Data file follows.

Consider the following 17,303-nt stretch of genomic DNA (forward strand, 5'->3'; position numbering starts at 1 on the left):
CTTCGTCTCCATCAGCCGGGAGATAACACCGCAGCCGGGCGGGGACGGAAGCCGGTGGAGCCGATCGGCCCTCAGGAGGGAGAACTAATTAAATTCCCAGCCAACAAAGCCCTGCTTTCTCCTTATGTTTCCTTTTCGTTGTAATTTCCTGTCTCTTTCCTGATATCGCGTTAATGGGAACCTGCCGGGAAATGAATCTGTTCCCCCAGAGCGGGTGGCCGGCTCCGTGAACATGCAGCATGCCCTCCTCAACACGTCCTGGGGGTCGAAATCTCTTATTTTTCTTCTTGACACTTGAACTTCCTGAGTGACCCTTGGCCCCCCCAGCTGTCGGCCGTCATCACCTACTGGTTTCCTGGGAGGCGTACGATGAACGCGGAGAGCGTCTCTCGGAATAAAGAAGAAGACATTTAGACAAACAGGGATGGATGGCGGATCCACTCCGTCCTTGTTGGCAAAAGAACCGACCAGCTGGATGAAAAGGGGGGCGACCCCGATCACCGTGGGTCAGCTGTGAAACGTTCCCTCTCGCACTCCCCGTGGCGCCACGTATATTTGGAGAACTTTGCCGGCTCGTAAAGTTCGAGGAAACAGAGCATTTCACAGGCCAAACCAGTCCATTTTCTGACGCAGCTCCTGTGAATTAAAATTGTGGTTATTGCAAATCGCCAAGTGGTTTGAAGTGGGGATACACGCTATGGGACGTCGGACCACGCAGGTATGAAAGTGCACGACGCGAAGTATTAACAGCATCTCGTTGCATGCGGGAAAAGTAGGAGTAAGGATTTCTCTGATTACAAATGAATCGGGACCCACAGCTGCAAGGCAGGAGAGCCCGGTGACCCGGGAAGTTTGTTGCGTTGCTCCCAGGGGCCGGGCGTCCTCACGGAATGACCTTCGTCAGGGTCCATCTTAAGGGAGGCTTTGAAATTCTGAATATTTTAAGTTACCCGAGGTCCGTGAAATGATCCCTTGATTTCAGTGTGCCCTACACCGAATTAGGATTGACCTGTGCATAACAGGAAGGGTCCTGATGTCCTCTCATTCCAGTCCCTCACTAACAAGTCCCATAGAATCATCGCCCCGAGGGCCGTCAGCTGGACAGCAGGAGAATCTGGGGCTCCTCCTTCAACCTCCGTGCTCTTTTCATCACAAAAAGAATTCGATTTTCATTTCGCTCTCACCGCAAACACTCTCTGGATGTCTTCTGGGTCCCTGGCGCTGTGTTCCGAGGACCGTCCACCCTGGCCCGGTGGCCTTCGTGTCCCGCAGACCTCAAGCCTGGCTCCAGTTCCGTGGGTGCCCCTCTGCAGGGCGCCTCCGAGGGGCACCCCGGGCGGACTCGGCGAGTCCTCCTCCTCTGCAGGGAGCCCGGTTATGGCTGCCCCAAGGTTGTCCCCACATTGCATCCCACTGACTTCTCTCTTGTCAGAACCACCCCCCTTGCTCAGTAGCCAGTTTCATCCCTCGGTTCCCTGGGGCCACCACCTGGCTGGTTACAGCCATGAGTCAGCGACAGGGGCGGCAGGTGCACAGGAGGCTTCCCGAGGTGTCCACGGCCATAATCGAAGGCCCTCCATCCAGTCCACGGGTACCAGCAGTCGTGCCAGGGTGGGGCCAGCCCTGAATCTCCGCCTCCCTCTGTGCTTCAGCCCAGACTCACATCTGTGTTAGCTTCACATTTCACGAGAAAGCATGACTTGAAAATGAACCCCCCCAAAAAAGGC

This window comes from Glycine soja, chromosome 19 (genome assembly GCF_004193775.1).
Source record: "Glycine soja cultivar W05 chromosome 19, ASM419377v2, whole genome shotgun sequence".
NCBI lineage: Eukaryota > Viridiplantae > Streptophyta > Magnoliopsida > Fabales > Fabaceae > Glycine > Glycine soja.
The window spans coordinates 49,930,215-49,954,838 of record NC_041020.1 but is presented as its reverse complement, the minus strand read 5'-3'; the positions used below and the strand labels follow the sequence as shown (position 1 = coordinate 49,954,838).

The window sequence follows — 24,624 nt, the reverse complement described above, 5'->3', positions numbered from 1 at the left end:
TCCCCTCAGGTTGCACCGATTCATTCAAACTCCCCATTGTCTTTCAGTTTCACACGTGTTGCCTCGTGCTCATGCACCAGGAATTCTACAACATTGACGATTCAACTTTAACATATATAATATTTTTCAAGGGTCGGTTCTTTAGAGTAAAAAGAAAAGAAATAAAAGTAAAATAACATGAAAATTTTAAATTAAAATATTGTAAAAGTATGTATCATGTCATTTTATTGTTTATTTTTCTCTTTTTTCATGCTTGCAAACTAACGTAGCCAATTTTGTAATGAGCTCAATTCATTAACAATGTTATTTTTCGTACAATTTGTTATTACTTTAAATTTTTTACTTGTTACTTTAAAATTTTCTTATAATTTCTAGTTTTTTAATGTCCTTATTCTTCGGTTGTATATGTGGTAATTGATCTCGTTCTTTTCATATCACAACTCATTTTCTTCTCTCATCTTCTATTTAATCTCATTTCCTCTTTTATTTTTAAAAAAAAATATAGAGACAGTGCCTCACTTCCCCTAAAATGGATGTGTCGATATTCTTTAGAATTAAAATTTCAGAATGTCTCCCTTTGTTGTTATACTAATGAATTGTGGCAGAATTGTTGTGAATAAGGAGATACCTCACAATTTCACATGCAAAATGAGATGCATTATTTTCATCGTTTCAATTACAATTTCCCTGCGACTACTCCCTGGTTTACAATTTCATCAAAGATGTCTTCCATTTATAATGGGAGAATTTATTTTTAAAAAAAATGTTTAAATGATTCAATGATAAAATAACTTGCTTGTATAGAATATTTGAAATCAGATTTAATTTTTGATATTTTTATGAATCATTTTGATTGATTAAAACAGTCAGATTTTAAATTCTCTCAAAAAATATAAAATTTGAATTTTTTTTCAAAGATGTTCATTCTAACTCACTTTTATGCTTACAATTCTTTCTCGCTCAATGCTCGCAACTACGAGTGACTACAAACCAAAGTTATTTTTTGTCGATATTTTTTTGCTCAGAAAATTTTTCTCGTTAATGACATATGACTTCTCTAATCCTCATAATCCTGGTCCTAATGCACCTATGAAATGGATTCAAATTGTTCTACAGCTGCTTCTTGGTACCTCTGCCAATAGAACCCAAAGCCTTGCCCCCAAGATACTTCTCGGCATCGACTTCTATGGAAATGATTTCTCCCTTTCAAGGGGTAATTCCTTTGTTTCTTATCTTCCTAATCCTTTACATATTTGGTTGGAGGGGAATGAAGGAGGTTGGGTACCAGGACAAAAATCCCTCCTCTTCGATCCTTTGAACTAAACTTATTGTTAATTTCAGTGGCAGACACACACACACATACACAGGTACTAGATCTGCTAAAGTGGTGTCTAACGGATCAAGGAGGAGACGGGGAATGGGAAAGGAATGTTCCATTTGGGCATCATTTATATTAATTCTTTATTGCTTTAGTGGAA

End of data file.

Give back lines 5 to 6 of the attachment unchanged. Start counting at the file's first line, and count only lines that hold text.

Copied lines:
NCBI lineage: Eukaryota > Viridiplantae > Streptophyta > Magnoliopsida > Fabales > Fabaceae > Glycine > Glycine soja.
The window spans coordinates 49,930,215-49,954,838 of record NC_041020.1 but is presented as its reverse complement, the minus strand read 5'-3'; the positions used below and the strand labels follow the sequence as shown (position 1 = coordinate 49,954,838).